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Ken and the Kali worshippers

[Ken and the Kali Worshippers, 719 words, Genre: Mind Fudge]

* Image courtesy of Dirk de Bruyn

It was your everyday, run of the mill job, or so Ken thought. He never fully understood that what he had walked into was a den of Kali worshippers. He went about his work blatantly oblivious to the reality that all those around him were being controlled by the head priest of Kali, Yash. Yash spoke in tongues, ancient to the eardrums of man, in which no discernible meaning could be obtained. In reality he was hypnotising the workers into mindless slaves. They stepped forward in groups, lining up in a row to toil before the madness of Kali the destroyer. Kali, who destroys and renews the flesh with youthful vigour. They had obtained the workers from various locations around the city and fed them on the blood of the Earth to ensure Yash’s hypnotic commands took effect. Ken was oblivious to what was happening around him, each day as he rocked up to work in his ute. Every morning he would come in and nod in respect to the head priest of Kali, smile and acknowledge, “Another day of hard work.”

Yash, in return, would smile in a sinister fashion, “Yes, another day of hard work,” and then whisper under his breath, “for the great Kali.”

The job, in effect, was creating a map of time. Of each age measured and recorded. There in the vaults of Van Dieman’s Land they would be stored in entwining tunnels, hidden beneath the Earth’s surface. Stored for later generations to come across. And what was man, but an evolved creature of the sea that had grown legs and walked upon the Earth’s surface. Kali was the great destroyer and the philosophy of the Kali-Yoga is that when each age comes to an end, it must be destroyed so that it can be recreated anew. For mankind with its direction, as steered by the industrial revolution and the development of technology, was on a collision course with its destiny. What mattered was to keep the machine going, that great and glorious machine that printed out each age. The wheel of time that spun each string of human life into an intricate pattern. The machine of fate and the direction of the ages. The machine must be kept going until each age has passed, at which point the process could start all over again. But before then; death, chaos and destruction would reign as each wave of every successive generation was born. And with each wave, every generation, they would wash upon the shores of life’s great beach, knocking away the castles and structures that had been built to be renewed once more in the coming age. The maps, under Yash’s command, were the only remaining evidence that some form of life had previously existed.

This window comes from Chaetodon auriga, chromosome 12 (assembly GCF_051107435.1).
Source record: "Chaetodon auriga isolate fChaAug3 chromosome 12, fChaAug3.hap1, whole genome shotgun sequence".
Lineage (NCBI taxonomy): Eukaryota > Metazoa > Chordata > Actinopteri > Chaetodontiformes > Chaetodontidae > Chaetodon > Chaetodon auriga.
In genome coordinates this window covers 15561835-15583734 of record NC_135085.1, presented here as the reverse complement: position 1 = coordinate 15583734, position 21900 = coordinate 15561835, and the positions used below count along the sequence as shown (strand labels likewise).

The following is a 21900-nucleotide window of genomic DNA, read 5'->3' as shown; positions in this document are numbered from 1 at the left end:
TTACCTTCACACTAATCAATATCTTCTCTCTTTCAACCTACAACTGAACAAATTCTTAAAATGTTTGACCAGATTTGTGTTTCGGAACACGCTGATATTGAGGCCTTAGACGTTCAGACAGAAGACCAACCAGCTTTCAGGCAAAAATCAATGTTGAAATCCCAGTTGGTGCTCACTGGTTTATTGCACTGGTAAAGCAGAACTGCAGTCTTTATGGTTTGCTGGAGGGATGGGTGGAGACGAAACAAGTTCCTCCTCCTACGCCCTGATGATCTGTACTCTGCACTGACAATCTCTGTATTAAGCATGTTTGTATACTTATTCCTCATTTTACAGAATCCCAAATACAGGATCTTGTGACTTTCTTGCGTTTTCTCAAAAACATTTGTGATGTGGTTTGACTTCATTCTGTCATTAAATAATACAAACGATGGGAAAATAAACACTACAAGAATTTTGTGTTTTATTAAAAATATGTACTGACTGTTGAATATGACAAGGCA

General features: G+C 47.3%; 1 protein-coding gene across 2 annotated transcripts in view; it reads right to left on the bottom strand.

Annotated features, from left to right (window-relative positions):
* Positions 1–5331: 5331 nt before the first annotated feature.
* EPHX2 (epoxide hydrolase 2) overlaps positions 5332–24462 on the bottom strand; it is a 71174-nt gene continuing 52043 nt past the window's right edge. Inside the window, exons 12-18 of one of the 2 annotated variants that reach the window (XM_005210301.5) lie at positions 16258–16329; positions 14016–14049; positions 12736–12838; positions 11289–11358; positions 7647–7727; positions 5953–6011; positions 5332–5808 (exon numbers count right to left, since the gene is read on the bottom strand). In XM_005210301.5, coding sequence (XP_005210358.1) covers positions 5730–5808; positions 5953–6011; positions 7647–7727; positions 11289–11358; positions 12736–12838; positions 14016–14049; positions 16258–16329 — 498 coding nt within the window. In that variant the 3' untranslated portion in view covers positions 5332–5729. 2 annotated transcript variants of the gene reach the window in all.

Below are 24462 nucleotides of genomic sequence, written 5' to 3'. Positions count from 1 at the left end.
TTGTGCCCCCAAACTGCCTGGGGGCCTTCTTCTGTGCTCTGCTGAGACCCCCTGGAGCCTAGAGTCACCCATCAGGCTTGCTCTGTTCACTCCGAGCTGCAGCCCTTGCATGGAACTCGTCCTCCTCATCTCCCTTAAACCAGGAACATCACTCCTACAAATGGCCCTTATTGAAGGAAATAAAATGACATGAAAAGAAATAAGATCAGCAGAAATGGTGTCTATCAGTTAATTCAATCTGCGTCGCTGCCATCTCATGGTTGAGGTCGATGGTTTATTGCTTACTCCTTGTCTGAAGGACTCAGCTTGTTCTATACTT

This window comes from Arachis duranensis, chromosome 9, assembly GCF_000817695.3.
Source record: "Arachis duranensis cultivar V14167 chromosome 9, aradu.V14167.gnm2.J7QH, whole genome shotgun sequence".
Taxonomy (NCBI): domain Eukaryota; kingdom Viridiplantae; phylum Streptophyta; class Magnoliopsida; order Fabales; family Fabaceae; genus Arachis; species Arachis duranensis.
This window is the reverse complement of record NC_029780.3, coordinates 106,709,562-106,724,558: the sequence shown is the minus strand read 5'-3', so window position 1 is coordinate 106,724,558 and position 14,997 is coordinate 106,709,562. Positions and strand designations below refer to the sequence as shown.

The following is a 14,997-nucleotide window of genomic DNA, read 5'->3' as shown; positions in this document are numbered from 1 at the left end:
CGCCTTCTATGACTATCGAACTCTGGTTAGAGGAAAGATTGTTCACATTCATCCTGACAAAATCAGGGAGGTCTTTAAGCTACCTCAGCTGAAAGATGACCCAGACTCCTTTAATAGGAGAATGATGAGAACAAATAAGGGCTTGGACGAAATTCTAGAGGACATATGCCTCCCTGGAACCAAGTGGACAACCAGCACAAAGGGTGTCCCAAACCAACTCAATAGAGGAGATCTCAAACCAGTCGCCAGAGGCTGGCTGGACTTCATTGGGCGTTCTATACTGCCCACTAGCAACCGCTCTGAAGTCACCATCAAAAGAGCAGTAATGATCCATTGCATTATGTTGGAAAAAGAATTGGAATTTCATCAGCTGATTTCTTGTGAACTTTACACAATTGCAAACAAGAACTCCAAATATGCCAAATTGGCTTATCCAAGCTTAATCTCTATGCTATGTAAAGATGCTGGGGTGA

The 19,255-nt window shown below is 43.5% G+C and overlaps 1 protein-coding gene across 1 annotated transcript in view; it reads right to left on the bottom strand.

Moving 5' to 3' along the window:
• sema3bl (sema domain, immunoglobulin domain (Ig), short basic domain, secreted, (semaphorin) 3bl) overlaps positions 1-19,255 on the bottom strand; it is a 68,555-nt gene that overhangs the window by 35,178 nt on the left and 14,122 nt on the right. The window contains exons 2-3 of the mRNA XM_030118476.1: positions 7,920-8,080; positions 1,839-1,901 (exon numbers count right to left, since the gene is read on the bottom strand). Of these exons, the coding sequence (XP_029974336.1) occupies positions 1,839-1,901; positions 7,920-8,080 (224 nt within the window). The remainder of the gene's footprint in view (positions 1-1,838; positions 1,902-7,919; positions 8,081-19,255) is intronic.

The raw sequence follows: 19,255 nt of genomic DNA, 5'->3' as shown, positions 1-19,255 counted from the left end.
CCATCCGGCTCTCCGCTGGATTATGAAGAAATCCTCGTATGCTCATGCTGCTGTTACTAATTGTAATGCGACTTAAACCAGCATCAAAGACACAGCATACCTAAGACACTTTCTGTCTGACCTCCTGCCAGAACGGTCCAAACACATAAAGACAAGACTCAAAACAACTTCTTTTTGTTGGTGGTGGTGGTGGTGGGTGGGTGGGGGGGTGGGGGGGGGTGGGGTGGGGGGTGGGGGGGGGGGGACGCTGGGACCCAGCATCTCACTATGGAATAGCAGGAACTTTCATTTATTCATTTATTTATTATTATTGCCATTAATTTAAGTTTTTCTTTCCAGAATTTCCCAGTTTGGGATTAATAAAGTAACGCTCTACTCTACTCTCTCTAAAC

Ken with his sunglasses, smiled brightly as the zombie, mindless, mind-controlled slaves went about their work. Creating giant maps of ages past. Ken, thinking this was an ordinary job, went about his business issuing commands to the mindless slaves. They could not hear him, for they were drunk on the lifeblood of the Earth. That which made the hypnotic commands of the high priest attuned to the senses of the zombies. As each task finished, they would refill on their undying thirst for the lifeblood. They, the mindless beings, thought they were talking to each other. When really they were all mumbling incoherent babble. Too drunk and physically exhausted.

As the giant maps of time were created Ken played an integral part in threading the maps into the spinning of the machine. The giant thread wheel of fate and destiny. As each map was created the mindless beings wore themselves out to physical exhaustion. When all the maps were finished, they were crawling with physical exhaustion. Their bodies a tired wreck. But they would once more be renewed with the blessings of Kali.

At the end of the day, Ken would tell all the mindless beings, “Right, now you can all fark off!” The mindless beings would shuffle away, back to the holes that they had crawled out from under. And Ken would say to the head priest, “Ah, a good day’s work. I’ll see you tomorrow.”

Yash, the head priest, would answer, “Yes, a good day’s work.” And then whispered under his breath, “Kali likes this one.”


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